Hulled hemp seeds are very versatile and are used in many aspects of cooking including baking, smoothies, nut butter, salads, or as a breakfast topper.

Hemp seeds naturally contain Vitamins E, B1, and B3, copper, magnesium, manganese, phosphorous, iron, potassium, calcium, selenium, and zinc.

Poppy Seeds

carbs in seeds - poppy

8.6g net carbs per 100g

Calories: 525
Carbohydrates: 28.1g
Fibre: 19.5g
Sugar: 3g
Fat: 41.6g
Protein 18g

Poppy seeds are not really eaten on their own. Instead, they are consumed as an ingredient in food, mainly in baked goods such as bread, bagels, cakes, and biscuits.

They are rich in nutrients particularly manganese and antioxidants including polyphenols.

Poppy seeds are also rich in healthy fats.

Derived from the poppy plant which is also the source of opium. The seeds are legal to buy, are safe to eat, and are not generally contaminated during harvesting.

Poppy seeds are a rich source of Vitamin B1, calcium, copper, magnesium, iron, manganese, phosphorous, and zinc.

Pumpkin Seeds

carbs in seeds - pumpkin

8.2g net carbs per 100g

Calories: 574
Carbohydrates: 14.7g
Fibre: 6.5g
Sugar: 1.3g
Fat: 49g
Protein 29.8g

Pumpkin seeds are high in magnesium, making them one of the best food sources for this important mineral.

They are delicious when roasted, sprinkled with salt & pepper or some spices such as curry powder or cayenne pepper.

Pumpkin seeds are now milled as flour. You can make your own in a food processor or coffee grinder.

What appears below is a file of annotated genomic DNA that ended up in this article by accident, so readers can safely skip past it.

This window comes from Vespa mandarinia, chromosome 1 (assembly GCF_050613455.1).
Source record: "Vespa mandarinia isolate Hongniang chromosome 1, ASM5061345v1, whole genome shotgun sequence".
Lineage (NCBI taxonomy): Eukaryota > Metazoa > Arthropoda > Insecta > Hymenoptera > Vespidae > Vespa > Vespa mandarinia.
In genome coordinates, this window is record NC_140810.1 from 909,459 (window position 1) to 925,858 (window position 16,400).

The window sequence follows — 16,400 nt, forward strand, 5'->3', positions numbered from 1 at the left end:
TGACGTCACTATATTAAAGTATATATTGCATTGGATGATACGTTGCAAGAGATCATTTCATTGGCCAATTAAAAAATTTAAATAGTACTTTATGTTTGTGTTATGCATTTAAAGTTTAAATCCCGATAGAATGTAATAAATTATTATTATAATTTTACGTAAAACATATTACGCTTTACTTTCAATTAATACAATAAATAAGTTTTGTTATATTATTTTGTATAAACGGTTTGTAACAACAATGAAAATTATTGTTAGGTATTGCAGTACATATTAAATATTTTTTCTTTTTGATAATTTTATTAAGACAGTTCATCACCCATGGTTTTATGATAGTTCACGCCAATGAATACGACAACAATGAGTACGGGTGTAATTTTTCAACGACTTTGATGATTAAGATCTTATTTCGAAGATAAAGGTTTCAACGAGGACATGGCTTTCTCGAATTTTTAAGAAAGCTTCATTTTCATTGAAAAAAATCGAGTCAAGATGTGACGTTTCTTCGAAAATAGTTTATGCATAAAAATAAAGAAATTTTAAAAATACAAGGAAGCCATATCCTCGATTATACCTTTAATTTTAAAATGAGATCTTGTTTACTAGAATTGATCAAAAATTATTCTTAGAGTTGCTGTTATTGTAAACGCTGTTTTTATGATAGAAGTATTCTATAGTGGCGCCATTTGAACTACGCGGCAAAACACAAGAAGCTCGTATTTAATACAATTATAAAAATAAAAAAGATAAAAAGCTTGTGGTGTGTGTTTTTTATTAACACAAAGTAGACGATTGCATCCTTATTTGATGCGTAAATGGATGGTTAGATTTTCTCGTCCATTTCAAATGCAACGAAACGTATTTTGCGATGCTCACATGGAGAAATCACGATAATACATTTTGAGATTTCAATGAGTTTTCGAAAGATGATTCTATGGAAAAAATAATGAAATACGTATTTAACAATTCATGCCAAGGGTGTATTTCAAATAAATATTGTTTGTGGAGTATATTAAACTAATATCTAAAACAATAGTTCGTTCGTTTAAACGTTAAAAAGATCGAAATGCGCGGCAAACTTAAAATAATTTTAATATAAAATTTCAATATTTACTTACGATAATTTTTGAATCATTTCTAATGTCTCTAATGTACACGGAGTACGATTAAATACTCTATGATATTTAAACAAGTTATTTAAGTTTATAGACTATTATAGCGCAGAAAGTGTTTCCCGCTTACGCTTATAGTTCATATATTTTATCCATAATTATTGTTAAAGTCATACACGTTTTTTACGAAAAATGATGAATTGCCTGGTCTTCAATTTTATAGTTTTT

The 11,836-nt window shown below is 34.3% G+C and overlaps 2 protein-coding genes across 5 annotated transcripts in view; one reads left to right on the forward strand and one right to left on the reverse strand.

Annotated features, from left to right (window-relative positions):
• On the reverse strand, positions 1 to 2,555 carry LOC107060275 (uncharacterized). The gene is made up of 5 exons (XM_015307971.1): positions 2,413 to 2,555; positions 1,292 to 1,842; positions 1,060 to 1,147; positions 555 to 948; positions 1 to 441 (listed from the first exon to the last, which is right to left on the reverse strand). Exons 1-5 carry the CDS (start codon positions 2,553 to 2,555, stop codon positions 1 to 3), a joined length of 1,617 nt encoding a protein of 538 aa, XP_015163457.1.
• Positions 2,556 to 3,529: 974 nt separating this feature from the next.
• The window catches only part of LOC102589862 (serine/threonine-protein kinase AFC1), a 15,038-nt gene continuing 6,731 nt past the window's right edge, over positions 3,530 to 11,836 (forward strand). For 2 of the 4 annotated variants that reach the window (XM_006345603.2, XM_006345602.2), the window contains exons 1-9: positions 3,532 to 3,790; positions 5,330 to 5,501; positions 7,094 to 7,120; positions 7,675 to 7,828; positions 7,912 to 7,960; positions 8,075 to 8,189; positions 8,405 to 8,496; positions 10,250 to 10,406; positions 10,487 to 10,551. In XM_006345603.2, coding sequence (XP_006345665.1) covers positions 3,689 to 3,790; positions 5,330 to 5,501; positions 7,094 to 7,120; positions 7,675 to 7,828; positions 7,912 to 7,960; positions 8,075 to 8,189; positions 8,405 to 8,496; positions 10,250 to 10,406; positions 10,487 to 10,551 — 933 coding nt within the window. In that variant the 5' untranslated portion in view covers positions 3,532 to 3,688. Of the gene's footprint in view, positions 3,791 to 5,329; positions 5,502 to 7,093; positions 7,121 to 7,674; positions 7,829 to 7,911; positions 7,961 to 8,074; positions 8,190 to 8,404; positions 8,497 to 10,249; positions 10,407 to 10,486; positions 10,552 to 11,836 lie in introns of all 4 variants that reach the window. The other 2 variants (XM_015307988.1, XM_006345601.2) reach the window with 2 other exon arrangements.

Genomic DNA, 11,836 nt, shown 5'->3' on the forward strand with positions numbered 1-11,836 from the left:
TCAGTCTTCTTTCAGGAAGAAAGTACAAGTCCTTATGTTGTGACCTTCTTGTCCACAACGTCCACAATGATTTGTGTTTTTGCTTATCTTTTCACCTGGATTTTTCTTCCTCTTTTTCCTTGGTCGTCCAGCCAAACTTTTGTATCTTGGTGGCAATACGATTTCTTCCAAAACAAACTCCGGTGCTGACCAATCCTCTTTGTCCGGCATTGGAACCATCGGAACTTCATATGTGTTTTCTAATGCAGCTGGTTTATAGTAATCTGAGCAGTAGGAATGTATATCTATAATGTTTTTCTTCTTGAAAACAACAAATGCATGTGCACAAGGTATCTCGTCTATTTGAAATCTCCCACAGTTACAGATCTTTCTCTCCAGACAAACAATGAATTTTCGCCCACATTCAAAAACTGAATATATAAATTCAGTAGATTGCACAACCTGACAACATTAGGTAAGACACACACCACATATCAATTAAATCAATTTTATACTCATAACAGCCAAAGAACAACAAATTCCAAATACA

Often used as a garnish on salads, sprinkled on top of a low carb bread loaf or they are great in a trail mix or grain-free granola.

Pumpkin seeds are a high source of some minerals including copper, magnesium, manganese, phosphorous, iron, and zinc.

Sesame Seeds

carbs in seeds - sesame

0.1g net carbs per 100g

Calories: 631
Carbohydrates: 11.7g
Fibre: 11.6g
Sugar: 0.5g
Fat: 61.2g
Protein 20.5g

Due to their high fibre content, sesame seeds are practically carb-free when net carbs are calculated.

Sesame seeds are a major player in many international cuisines, namely Middle Eastern, Indian and Asian. Sesame oil is one of the main components of Asian sauces.

They have a lovely nutty flavour when toasted.

Sesame seeds are also the base ingredient of tahini, a popular smooth paste commonly used in Middle Eastern and Mediterranean cooking.

Make your own hummus with tahini as a base. Sprinkle sesame seeds onto stir-fries, salads, salmon or chicken. Or add them to your low-carb loaves.

Sesame seeds are an excellent source of Vitamin B1 as well as B3, B6, and folate. They are also high in many minerals including copper, magnesium, manganese, phosphorous, selenium, and zinc.

Sunflower Seeds

carbs in seeds - sunflower

11.4g net carbs per 100g

Calories: 584
Carbohydrates: 20g
Fibre: 8.6g
Sugar: 2.6g
Fat: 51.5g
Protein 20.8g

Eat raw or add to salads for crunch. Like many seeds, they take on a nutty flavour when toasted or roasted.

Sunflower seeds are most commonly used in the mass production of sunflower oil. It is one of the dangerous ultra-processed seed oils that is used in commercial kitchens and processed foods. But is also readily available in supermarkets.

Touted as a healthy oil, it is far from it. You can read more about industrial seed oils here.

Sunflower seeds are often used in grain-free granola, sprinkled on salads, or in a trail mix. They can also be used as flour for baking. You can buy sunflower flour or grind your own.

Sunflower seeds are extremely high in Vitamin E and also contain Vitamins B1, B2, B3, B6, folate, copper, magnesium, manganese, phosphorous, zinc, selenium.

Did the carb count on any of these seeds surprise you?

Why not give this keto seed cracker recipe a try. It combines many of these seeds for a great low carb option to crackers with your cheese.

Check out all our low-carb visual guides here.

Nutritional values are obtained from cronometer, a nutrition tracking application you can get access to for free.

low carb seeds